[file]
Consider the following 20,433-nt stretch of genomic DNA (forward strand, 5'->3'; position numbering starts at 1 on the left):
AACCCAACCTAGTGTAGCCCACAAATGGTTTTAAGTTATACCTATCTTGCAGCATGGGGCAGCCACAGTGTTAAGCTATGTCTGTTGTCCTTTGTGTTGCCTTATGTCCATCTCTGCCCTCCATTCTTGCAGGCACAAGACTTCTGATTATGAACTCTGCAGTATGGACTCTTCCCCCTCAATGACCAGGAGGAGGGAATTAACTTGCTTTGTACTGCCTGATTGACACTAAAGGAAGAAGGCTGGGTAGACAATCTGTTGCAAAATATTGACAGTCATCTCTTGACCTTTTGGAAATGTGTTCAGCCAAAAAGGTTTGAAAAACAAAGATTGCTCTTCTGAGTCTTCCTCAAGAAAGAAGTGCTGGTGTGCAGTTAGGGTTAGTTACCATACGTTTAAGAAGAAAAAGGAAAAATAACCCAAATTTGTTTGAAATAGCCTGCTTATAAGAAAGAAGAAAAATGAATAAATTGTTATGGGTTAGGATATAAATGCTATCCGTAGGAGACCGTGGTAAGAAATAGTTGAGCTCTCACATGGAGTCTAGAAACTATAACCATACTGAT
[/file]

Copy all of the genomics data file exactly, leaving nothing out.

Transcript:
Consider the following 20,433-nt stretch of genomic DNA (forward strand, 5'->3'; position numbering starts at 1 on the left):
AACCCAACCTAGTGTAGCCCACAAATGGTTTTAAGTTATACCTATCTTGCAGCATGGGGCAGCCACAGTGTTAAGCTATGTCTGTTGTCCTTTGTGTTGCCTTATGTCCATCTCTGCCCTCCATTCTTGCAGGCACAAGACTTCTGATTATGAACTCTGCAGTATGGACTCTTCCCCCTCAATGACCAGGAGGAGGGAATTAACTTGCTTTGTACTGCCTGATTGACACTAAAGGAAGAAGGCTGGGTAGACAATCTGTTGCAAAATATTGACAGTCATCTCTTGACCTTTTGGAAATGTGTTCAGCCAAAAAGGTTTGAAAAACAAAGATTGCTCTTCTGAGTCTTCCTCAAGAAAGAAGTGCTGGTGTGCAGTTAGGGTTAGTTACCATACGTTTAAGAAGAAAAAGGAAAAATAACCCAAATTTGTTTGAAATAGCCTGCTTATAAGAAAGAAGAAAAATGAATAAATTGTTATGGGTTAGGATATAAATGCTATCCGTAGGAGACCGTGGTAAGAAATAGTTGAGCTCTCACATGGAGTCTAGAAACTATAACCATACTGAT